There are grey areas in the current immigration and nationality law issues affecting international adoption, surrogacy, Assisted Reproductive Technology and same-sex marriage as well as more conventional international families. We have to explore trustee and lawyer liability for setting up structures which help (even inadvertently) a client evade the tax laws of his/her country of residence, and how the courts in other countries are helping the country of residence enforce its tax laws. Many trustees and tax practitioners are concerned, particularly after the UBS scandal, about setting up offshore structures for nationals of other countries and they no longer wish to turn a blind eye to those countries' tax laws. Many foreign nationals come from countries where it is practically a way of life to have unreported offshore income and assets, but their countries of residence are suddenly beefing up their enforcement activities. Under what circumstances should a trustee or tax practitioner seriously consider turning away a client, and do those circumstances vary depending upon the client's country of residence?
There is a great need of comparison of the various ways that different countries handle child custody matters, including international child relocation, and information about various attempts to create uniformity. We have to find the information on entering into a prenuptial agreement, religious prenuptial agreements, and difficult conflicts of laws issues related to the enforcement of such agreements in different jurisdictions.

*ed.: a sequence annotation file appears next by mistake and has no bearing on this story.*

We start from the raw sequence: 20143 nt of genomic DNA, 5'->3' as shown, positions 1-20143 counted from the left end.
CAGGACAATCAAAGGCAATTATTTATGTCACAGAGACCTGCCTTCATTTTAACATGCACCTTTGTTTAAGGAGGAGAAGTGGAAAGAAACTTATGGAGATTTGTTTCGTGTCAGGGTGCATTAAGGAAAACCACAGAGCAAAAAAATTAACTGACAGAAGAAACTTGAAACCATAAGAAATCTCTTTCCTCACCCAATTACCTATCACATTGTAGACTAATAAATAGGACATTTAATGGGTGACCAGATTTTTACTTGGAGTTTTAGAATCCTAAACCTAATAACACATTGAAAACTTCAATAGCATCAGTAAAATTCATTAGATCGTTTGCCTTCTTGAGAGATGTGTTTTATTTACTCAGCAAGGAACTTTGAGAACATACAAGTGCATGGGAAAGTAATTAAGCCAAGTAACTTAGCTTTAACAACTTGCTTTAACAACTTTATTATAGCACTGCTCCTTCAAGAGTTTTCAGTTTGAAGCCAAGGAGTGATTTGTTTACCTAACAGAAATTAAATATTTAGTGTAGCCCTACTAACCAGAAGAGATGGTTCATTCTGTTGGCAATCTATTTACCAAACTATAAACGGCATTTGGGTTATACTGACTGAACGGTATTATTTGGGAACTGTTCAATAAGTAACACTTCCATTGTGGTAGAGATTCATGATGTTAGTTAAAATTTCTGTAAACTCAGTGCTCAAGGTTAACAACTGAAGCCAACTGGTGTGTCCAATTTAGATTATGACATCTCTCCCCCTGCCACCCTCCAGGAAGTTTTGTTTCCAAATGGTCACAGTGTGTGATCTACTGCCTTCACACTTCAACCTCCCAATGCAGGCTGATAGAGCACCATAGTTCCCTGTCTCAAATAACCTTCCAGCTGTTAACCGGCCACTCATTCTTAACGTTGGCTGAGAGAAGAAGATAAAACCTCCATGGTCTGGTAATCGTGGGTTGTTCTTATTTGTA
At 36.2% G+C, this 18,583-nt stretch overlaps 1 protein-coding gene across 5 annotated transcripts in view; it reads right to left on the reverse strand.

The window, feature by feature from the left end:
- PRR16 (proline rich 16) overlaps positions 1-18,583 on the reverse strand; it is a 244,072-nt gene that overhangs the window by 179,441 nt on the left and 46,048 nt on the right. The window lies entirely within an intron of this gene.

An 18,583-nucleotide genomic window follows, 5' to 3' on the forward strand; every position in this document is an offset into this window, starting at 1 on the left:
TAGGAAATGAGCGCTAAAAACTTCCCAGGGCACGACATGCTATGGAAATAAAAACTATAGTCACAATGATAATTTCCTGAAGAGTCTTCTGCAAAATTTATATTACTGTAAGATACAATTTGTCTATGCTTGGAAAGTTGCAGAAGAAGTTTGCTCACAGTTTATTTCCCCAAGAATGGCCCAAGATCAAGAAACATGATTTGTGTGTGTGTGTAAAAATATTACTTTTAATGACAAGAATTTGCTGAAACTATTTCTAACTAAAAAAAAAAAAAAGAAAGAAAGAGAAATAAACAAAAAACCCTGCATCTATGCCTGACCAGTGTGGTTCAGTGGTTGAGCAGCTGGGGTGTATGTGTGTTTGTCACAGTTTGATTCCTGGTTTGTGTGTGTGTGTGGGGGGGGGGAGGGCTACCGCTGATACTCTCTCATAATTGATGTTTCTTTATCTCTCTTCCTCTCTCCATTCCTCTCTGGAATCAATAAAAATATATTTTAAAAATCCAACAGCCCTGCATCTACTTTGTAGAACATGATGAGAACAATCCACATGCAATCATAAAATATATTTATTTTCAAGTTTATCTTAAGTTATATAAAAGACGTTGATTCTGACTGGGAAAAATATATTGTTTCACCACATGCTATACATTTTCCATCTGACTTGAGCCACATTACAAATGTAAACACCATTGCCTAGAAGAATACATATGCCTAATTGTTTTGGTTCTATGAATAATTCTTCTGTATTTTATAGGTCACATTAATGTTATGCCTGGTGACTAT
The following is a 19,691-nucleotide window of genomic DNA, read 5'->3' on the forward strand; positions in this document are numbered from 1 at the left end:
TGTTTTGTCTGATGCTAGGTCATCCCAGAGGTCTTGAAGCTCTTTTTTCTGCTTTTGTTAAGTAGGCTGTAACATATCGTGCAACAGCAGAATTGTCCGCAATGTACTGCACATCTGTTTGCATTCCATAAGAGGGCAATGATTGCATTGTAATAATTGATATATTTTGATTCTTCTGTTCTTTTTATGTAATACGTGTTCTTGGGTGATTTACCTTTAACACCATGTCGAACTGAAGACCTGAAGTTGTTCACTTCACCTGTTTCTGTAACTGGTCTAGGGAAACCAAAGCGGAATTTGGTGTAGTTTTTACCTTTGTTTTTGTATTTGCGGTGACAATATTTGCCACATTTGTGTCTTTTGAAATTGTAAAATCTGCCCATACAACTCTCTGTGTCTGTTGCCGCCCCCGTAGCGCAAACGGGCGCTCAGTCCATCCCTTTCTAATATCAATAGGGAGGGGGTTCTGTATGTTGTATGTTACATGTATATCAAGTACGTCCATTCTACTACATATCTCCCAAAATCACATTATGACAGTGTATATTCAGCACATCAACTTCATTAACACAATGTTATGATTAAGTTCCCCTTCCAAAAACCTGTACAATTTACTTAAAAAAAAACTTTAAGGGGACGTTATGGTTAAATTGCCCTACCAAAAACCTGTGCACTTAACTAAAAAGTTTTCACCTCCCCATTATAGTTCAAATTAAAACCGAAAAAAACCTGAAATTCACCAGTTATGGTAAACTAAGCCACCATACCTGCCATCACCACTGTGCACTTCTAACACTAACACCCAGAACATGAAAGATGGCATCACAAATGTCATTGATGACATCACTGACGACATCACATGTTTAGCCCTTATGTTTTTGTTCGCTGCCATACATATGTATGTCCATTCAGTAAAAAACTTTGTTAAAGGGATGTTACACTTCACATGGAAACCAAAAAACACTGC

There are issues in Islamic Family Law like jurisprudential history of recognizing Islamic marriage and marital dissolution (talaq and mahr) procedure; current appellate trends, litigation strategy, custody under Sharia law and reciprocal recognition of custody orders. And issues like what to do for a client who owns foreign assets, or one who believes the other spouse or heirs have foreign assets. What if money has been hidden in offshore jurisdictions or placed in trusts or foundations abroad? There are issues that how to bring them into a divorce action or estate dispute either in a particular country or in countries with forced heir-ship and what may need to be done abroad. We have to resolve that how to pierce offshore asset protection trusts to repatriate and divide marital assets that have been transferred to avoid jurisdiction of the forum court. Sometimes there are questions that how to divide major marital assets located in multiple foreign jurisdictions under varied applicable laws and tax regimes and formulate an integrated, cohesive agreement acceptable in the forum court.
Still there is no clarity on how to apply Brussels II, the 1980 Hague Convention, the 1996 Hague Convention and/or conflict of laws between the Hague conventions and Brussels II regulation in recognizing foreign court orders with regards to custody, visitation and relocation orders. Now the comparison is required on the conflicts of laws rules that many countries apply in divorce cases; and a consideration of the ways that courts resolve conflicts between jurisdictions (e.g. stays; forum non conveniens; international treaties).
Sometimes there is a problem in fixing tax rights when married couples move from one country to another. In that case how the property deemed to be held for tax (and other legal) purposes if the former jurisdiction was a community property or civil law jurisdiction and the new jurisdiction is a common law jurisdiction, or vice versa?
Keywords: conflict of laws, international family, hague convention, tax